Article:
•   In fact, social media has overtaken porn as the #1 activity on the web
      •   690 million Valentine’s Day gifts were given this year…..on FarmVille
      •   There are currently about 40 million tweets per day on Twitter



Four Steps to Effective Segmentation

This new “eco-system” needs to shape how we think about the marketing strategy – and
impacts the requirements for an effective, actionable segmentation and targeting,
Paquette said. He suggested that marketers take the following steps to make
segmentation and targeting more effective in this new digital world.

1. Include measures of advocacy when assessing the value of segments and
    selecting a target.

  “Brand advocates are a small but highly engaged and influential group of customers,”
 Copernicus’ Paquette said. They typically represent 5-10% of the customer base but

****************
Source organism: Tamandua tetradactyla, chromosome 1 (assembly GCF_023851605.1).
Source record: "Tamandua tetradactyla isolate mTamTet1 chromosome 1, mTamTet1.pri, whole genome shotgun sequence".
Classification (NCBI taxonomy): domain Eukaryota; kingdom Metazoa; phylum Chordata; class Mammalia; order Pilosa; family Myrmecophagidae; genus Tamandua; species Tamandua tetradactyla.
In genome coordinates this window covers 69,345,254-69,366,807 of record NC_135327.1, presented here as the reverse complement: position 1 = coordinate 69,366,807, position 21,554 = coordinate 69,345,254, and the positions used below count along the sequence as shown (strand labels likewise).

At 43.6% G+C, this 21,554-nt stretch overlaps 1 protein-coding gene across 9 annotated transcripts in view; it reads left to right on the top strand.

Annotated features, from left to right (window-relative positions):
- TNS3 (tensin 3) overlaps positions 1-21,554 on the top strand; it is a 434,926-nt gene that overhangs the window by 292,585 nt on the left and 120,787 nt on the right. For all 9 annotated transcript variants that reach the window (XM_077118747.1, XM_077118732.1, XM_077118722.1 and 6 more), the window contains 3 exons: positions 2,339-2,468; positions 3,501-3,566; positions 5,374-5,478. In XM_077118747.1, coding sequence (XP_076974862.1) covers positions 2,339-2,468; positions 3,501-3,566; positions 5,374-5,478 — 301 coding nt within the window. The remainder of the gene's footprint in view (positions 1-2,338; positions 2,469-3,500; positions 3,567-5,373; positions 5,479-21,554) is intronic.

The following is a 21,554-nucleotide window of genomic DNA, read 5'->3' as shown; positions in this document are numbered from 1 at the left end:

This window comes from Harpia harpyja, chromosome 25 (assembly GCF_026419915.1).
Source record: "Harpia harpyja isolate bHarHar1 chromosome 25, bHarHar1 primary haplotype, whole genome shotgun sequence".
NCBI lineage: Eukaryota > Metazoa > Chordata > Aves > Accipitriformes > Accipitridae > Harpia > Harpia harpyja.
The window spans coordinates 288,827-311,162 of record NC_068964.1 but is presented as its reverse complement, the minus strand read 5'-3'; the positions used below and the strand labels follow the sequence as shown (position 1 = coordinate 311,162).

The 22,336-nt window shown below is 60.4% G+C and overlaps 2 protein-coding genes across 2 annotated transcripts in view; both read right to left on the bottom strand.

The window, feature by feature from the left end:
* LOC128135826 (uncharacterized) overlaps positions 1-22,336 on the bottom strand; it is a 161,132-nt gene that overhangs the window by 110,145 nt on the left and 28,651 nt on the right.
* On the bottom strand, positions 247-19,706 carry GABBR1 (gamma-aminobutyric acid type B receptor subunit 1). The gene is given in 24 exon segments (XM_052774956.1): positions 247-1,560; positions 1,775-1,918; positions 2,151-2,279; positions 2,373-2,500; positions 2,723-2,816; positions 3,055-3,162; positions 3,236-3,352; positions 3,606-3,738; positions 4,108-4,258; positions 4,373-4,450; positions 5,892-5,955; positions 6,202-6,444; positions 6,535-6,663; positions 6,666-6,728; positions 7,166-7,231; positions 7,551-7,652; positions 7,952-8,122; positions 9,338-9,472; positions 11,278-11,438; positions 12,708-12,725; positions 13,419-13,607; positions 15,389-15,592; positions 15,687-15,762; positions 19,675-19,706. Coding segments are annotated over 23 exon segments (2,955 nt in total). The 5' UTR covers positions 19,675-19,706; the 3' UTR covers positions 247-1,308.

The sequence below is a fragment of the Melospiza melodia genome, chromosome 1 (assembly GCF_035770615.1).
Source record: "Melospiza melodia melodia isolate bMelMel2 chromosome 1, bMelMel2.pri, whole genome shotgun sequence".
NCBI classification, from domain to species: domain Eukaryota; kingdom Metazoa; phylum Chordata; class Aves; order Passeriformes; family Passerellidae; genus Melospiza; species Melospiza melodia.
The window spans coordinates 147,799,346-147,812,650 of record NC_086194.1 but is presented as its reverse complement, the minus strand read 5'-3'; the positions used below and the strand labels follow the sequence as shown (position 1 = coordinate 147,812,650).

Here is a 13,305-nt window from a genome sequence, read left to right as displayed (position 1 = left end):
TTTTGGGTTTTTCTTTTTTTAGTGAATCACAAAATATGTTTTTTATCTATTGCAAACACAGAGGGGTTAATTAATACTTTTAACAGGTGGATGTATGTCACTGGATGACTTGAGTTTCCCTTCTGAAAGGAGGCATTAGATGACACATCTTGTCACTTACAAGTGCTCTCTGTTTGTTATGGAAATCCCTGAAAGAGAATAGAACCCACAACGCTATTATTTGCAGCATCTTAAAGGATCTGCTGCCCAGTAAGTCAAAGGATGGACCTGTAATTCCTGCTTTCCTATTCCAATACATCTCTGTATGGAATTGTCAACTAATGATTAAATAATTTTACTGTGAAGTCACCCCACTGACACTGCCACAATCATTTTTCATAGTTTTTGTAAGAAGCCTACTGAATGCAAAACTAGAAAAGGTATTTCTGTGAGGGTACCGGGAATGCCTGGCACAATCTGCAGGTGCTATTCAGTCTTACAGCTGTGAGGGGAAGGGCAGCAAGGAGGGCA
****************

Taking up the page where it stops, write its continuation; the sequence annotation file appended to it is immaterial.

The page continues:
are “lovers” of your brand.


Marketing Researchers                          2                    November 2010
   “They have always been valuable because they are influential and can be influenced
   but are much more so today because of their reach, the speed with which they can
   influence and the tools at their disposal to influence,” Paquette explained.

    Some traditional measures of value/profit include: category volume, profit potential,
   decision making power, price sensitivity and alignment of their needs with core brand
   strengths. But additional measures of advocacy are useful as well. These include:
   level of engagement and “love” of your brand, interest in sharing that affection with
   others and breadth of reach.

2. Understand how your target behaves in the digital environment.
   As part of the segmentation, it’s important to capture how your targets behave in the
   digital environment. What do they do online? On their mobile device? Are they
   “authors”, “connectors”, “commentators” or “spectators” in the digital world? “The